Thyroid Cancer

Each year, approximately 1500 people in the UK are diagnosed with thyroid cancer. It is a rare cancer that is most likely to affect people who are middle-aged or older. However, one type of thyroid cancer (papillary) can occur in people younger than this. Thyroid cancer is more common in women. It is very rare in children.

The thyroid is a small gland in the front of the neck just below the voice box (larynx), and is made up of two parts, or lobes. It is one of a network of glands throughout the body that make up the endocrine system. This system is responsible for producing the body's hormones that help to control and influence various functions.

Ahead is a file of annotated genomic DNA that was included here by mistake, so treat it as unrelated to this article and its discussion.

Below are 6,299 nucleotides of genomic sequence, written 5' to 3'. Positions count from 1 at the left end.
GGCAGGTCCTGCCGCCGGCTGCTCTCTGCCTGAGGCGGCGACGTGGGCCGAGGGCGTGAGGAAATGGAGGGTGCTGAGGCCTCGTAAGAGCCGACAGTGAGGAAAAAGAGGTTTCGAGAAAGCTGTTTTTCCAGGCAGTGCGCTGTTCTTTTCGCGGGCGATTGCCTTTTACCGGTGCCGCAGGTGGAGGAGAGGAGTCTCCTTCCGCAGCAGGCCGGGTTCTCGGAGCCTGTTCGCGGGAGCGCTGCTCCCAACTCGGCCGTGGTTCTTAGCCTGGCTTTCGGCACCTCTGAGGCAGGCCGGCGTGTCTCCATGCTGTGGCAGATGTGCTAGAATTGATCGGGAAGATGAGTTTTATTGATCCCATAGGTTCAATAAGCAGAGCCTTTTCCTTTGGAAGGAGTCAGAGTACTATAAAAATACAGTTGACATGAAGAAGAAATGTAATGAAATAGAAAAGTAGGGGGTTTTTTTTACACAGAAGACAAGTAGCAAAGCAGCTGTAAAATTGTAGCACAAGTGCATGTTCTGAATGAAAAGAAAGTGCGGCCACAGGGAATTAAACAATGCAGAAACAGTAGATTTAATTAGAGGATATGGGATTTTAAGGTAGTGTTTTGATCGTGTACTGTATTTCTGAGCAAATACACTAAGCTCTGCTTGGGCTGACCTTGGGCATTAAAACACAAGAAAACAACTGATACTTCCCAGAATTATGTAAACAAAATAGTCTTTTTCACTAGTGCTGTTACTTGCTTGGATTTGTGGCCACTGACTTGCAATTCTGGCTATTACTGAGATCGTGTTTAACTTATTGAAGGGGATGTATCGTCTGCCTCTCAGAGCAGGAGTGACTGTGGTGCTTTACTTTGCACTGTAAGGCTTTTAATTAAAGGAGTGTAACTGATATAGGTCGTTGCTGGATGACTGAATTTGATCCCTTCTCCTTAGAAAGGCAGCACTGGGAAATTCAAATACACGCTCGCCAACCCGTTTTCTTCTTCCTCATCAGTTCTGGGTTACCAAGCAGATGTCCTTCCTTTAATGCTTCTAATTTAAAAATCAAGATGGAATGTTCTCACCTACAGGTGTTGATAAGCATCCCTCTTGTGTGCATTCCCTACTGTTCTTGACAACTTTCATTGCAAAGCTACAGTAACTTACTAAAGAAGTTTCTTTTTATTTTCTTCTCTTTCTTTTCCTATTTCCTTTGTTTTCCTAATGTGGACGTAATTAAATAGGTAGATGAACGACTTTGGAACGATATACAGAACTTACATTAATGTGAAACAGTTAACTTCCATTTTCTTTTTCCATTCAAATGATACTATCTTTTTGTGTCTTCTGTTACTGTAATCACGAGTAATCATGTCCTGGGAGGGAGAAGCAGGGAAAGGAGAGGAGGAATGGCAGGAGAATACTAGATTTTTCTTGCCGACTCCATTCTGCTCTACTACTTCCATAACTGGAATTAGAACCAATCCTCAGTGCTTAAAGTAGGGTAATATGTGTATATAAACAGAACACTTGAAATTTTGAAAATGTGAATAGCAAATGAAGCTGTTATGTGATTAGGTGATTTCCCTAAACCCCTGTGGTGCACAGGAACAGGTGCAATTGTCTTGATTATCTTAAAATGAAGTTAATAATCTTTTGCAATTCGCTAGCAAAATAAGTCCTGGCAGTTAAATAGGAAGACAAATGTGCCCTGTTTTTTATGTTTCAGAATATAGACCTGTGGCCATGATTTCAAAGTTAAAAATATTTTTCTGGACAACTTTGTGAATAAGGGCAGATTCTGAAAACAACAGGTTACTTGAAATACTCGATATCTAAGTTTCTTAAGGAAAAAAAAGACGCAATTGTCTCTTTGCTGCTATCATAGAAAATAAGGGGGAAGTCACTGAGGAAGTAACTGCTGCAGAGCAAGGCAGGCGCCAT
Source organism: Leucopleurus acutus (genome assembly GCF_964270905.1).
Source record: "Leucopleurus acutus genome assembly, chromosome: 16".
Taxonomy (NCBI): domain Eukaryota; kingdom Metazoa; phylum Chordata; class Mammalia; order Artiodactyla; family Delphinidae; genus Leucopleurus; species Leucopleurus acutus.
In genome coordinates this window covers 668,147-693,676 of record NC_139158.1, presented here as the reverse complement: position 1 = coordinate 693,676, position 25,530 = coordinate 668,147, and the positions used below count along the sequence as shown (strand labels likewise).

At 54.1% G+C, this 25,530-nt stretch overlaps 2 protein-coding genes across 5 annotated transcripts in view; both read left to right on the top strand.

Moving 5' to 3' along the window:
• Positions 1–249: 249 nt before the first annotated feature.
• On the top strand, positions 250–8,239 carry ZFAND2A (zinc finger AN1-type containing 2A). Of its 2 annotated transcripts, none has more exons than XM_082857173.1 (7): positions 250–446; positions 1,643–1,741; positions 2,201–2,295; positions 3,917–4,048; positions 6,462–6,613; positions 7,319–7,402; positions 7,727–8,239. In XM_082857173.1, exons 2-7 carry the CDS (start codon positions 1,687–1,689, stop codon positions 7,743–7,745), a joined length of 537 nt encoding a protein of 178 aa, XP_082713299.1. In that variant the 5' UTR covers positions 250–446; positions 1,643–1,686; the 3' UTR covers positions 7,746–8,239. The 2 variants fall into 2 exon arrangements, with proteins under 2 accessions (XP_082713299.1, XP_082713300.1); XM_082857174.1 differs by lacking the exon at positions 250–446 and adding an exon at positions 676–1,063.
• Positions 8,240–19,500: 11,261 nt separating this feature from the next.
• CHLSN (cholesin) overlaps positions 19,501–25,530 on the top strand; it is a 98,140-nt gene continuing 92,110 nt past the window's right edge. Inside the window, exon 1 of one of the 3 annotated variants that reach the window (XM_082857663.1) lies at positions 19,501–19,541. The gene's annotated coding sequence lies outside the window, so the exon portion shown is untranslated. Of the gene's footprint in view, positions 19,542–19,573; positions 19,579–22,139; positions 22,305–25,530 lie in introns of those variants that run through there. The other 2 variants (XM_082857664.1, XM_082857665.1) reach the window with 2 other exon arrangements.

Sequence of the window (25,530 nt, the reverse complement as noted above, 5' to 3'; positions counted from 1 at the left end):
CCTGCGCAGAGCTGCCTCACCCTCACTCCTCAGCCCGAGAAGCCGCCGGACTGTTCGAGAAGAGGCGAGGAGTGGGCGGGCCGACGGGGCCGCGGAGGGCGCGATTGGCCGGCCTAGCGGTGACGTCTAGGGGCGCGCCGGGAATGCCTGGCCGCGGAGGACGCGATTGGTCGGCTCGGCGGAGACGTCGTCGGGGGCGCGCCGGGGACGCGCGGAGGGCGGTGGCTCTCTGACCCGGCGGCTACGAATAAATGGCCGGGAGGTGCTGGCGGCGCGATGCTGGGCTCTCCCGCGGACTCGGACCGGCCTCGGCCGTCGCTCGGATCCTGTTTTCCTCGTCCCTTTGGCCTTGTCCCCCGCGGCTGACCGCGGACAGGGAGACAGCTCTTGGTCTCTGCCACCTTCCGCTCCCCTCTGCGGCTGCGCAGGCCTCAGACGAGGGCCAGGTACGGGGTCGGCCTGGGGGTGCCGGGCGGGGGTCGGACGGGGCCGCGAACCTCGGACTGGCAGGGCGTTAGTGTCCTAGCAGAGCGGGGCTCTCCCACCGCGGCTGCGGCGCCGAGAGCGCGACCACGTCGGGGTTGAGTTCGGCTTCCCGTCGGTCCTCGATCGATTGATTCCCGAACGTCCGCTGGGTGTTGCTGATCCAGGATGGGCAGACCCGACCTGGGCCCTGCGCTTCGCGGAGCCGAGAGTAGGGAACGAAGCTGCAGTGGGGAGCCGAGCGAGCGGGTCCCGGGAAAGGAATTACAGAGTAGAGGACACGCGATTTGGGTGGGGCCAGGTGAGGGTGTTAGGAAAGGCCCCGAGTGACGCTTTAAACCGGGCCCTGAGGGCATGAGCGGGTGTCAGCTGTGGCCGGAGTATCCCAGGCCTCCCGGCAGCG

The thyroid is sometimes known as the 'activity' gland because it produces the two main hormones, thyroxine (T4) and triiodothyronine (T3), which are needed to keep the body functioning at its normal rate. In order to produce the thyroid hormones, the thyroid gland needs a regular supply of iodine (which is found in fish, seafood and dairy products).

"Dear Chris, A brief note to thank you and all your team at RMH very much for the loving care you gave over many months. It was appreciated by us both. No-one could have been better looked after. Best wishes"
JC London

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